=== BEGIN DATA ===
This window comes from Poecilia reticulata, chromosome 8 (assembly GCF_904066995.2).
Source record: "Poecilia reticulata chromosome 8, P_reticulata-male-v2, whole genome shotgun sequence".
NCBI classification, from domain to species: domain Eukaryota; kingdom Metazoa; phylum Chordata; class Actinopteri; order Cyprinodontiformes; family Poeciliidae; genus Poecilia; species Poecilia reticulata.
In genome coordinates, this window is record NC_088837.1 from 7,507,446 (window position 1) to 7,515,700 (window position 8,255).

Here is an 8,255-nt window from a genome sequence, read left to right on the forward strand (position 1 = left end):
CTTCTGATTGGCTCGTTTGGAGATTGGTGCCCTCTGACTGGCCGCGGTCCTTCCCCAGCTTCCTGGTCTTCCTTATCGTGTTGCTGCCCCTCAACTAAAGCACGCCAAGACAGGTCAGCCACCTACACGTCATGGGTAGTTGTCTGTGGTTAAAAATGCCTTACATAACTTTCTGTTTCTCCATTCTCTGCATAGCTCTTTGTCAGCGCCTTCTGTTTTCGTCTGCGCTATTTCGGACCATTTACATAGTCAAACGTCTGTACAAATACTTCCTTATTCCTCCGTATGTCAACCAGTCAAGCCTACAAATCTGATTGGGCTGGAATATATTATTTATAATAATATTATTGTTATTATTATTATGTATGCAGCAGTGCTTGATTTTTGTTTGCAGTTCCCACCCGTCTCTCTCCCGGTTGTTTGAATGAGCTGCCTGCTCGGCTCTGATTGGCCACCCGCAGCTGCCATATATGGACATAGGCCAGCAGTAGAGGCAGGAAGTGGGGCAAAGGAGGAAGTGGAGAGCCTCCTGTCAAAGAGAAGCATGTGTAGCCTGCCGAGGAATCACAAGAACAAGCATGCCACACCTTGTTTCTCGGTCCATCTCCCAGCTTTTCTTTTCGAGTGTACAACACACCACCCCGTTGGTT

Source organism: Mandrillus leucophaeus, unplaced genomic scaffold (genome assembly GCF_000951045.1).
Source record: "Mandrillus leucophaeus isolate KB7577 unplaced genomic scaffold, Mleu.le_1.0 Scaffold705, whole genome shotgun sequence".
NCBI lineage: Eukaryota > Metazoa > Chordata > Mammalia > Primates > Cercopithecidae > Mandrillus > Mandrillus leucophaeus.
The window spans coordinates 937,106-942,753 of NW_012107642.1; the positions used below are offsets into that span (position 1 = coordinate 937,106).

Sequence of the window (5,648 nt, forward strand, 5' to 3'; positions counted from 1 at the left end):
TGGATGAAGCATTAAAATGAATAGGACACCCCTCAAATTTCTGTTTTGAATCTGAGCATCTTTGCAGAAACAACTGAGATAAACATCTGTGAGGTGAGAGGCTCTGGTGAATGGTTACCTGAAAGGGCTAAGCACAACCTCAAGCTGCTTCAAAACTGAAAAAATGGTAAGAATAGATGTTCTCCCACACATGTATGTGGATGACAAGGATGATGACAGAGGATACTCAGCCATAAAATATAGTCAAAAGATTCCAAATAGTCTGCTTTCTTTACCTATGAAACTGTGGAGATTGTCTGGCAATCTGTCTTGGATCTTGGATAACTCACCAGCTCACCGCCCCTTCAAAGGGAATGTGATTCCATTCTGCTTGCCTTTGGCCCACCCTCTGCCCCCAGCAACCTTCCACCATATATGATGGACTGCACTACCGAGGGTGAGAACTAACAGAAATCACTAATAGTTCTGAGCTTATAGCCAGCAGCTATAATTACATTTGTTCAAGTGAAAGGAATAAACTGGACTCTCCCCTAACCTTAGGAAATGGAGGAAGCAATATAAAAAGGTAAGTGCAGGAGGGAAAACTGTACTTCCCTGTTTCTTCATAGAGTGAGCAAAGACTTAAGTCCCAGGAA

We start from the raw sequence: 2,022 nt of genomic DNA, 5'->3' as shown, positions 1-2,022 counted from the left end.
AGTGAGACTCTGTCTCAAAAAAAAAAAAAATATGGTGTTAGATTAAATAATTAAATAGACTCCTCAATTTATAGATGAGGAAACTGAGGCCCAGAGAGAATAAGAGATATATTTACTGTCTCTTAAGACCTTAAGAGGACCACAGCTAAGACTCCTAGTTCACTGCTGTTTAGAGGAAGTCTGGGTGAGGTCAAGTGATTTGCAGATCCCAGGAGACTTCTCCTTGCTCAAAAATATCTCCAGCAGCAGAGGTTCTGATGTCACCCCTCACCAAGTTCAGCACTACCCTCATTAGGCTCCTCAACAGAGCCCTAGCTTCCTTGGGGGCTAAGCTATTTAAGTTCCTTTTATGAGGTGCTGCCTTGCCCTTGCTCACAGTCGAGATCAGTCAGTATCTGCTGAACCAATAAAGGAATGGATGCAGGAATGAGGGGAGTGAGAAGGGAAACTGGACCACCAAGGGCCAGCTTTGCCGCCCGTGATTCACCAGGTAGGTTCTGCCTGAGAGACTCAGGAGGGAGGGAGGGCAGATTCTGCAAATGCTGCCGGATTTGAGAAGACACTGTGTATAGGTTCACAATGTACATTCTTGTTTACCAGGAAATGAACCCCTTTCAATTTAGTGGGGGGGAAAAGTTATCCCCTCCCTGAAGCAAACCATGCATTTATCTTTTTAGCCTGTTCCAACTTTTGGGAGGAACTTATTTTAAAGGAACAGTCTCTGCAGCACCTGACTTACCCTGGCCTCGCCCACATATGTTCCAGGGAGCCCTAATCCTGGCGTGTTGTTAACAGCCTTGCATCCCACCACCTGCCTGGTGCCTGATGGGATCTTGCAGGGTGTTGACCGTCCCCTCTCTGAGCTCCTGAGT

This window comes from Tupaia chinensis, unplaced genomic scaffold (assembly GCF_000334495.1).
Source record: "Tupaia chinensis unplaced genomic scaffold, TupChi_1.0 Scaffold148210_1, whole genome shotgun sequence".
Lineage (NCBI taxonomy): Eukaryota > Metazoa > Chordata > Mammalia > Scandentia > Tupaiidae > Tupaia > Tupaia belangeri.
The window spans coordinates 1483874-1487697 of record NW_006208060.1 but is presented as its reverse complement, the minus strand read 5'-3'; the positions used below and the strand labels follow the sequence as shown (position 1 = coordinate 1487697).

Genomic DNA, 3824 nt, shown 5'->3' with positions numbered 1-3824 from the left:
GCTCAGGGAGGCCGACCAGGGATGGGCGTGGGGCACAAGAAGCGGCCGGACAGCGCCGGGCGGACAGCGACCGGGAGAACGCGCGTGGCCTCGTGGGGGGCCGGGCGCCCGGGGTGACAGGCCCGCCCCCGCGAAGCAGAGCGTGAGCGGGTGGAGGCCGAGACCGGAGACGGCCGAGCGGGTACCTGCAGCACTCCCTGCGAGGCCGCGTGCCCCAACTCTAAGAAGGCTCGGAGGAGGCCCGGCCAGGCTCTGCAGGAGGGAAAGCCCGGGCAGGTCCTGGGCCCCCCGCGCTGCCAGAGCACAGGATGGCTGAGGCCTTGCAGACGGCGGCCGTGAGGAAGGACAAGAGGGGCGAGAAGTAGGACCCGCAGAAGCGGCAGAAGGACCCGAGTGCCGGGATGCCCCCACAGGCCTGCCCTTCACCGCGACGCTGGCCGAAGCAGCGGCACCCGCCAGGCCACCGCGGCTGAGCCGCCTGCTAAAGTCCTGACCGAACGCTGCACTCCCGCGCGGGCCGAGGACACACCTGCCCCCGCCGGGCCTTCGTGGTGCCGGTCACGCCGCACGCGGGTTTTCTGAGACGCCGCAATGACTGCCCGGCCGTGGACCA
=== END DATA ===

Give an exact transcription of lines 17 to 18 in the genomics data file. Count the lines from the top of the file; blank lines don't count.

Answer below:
Lineage (NCBI taxonomy): Eukaryota > Metazoa > Chordata > Mammalia > Scandentia > Tupaiidae > Tupaia > Tupaia belangeri.
The window spans coordinates 1483874-1487697 of record NW_006208060.1 but is presented as its reverse complement, the minus strand read 5'-3'; the positions used below and the strand labels follow the sequence as shown (position 1 = coordinate 1487697).